I've recently completed an unexpected short animation script entitled 'The Pedlar of Swaffham,' which I'm really proud of.
I had initial doubts in achieving the script as by nature it was different to my other animation shorts and was my first adapted piece.
The Pedlar of Swaffham is an english short story that derives from the legend and myth of said Pedlar who came into a fortune due to a dream.
The project came about through Bournemouth University and the new wave of first year animators there. Five short stories were available for adaptation and the best ones will be created into animations by a team over the next year.
This was an opportunity I thought was too good to be true and there was no way i was going to pass on it. I love animations and writing them and have been trying to get 'Book' and 'Vampire' made for awhile. And, here was the chance to potentially get a written credit on a short animation! Too good to be true, and yet it is. :)
So I got reading the short stories, found mine and got to work, and with a one-week deadline. It may have only been six or seven pages long but the story's essence had to be compressed to a mere 2-3 pages of screen time, which was rather difficult as there was a major section of dialogue at a crucial point, had a lot of beats in the story and was historical. And I had picked the easiest one to adapt!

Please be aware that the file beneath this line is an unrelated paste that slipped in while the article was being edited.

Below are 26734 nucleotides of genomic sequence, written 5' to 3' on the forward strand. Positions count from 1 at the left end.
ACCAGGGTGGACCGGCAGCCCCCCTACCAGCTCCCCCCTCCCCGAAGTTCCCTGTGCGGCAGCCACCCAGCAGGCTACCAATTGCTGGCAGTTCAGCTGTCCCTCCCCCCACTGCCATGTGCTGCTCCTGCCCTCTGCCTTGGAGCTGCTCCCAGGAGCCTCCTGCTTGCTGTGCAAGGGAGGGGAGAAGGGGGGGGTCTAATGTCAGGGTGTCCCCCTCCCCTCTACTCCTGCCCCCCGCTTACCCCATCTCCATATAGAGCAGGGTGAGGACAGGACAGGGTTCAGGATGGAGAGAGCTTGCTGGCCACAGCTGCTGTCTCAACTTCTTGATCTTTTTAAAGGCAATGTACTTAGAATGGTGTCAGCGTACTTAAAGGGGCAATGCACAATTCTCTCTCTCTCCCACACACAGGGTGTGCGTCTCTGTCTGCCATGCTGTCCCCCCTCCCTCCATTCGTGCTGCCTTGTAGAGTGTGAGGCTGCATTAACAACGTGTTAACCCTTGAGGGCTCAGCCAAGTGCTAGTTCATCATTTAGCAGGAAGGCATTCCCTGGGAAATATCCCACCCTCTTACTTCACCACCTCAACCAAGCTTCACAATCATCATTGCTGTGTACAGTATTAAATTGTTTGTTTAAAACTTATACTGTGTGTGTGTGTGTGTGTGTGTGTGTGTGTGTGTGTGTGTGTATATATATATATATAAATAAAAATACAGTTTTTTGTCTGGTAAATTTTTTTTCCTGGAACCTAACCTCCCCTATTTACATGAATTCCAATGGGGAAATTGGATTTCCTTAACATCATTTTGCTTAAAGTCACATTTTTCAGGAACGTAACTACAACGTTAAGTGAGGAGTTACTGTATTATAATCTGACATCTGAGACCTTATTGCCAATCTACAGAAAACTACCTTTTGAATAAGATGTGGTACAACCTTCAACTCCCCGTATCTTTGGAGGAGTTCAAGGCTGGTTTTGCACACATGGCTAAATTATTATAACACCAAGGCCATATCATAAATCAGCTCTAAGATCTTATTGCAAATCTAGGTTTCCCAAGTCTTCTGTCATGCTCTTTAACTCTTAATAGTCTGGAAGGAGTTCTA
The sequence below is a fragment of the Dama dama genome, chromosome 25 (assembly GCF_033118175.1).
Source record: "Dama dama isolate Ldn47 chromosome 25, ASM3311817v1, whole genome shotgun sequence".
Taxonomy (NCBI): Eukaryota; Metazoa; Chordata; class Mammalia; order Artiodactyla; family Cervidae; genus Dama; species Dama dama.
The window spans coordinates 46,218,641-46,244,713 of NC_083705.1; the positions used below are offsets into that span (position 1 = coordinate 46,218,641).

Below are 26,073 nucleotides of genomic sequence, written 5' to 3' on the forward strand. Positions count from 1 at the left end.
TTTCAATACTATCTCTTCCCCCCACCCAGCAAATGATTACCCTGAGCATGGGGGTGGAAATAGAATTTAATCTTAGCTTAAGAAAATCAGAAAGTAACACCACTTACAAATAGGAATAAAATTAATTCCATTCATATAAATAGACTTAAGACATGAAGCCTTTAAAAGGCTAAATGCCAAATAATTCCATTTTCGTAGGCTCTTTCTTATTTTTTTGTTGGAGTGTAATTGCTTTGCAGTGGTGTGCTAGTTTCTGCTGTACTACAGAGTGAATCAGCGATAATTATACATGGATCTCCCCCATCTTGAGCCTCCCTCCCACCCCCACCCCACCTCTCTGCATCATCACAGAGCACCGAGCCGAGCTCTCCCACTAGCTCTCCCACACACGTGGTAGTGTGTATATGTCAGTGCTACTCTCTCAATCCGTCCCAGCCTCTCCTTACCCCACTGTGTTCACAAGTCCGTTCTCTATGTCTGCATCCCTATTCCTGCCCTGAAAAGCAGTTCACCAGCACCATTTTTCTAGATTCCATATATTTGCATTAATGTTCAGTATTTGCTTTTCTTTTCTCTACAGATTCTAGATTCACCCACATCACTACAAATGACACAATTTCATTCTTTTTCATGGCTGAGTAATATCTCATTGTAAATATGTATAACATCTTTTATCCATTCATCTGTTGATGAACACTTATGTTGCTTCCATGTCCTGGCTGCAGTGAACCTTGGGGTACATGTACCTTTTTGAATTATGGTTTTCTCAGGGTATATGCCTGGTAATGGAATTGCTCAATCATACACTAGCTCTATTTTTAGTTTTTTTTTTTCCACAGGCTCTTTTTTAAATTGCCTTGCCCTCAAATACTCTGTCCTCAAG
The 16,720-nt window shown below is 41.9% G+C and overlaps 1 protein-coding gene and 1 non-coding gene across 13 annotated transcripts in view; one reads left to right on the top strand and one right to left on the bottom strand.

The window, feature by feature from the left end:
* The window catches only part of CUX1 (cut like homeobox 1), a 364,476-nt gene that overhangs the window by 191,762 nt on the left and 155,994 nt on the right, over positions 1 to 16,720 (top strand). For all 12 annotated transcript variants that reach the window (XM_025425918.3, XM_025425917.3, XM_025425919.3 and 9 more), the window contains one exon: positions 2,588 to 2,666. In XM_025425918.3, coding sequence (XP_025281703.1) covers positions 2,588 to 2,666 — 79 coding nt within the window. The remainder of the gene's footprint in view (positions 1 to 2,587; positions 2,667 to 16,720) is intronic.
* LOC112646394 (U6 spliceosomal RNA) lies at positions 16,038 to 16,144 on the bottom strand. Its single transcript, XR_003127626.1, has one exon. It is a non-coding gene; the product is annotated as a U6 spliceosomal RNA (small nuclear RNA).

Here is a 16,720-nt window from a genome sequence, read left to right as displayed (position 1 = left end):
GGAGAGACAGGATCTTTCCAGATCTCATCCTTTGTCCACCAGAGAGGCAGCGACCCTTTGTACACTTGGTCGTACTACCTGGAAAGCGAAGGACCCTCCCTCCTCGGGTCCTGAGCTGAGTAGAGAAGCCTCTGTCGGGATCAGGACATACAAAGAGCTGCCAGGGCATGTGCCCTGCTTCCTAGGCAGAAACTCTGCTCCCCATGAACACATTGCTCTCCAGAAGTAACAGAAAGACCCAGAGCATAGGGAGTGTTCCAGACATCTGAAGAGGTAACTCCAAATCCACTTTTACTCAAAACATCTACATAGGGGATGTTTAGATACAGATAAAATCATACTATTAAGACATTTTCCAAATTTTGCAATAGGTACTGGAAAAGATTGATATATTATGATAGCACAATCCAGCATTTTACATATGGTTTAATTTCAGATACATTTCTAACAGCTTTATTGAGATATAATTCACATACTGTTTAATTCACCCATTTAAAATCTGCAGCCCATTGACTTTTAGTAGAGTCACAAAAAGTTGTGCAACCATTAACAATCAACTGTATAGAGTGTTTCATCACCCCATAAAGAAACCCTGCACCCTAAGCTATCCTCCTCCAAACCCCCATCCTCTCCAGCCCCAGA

But the more I cut certain beats out on the fly and under pressure, I realised that the audience could deduce for itself what was missing and I soon found out the story could work with its bare bones. It's fascinating now, how quick I am to cut my favourite things as from experience they're often the weakest link, and with this I went straight to them and with only a slight hesitation. The characters and story always comes first, not me.
One of the most fascinating parts of it was the research, and finding out about the Old London Bridge (which the Pedlar visits) and that there used to be shop buildings on there, which people also lived in. The pictures and info I found were incredible and took me off on a tangent for awhile. It was a really great discovery as I love finding out about these kinds of historical gems.
Only in London folks:
It was such an incredible project and exercise and went so fast that I really miss it. I hope it gets picked so I can return to it and improve on it and hopefully see it for real.
It has also proved once again and only in the words of George Mcfly:
'If you put your mind to it, you can accomplish anything.'
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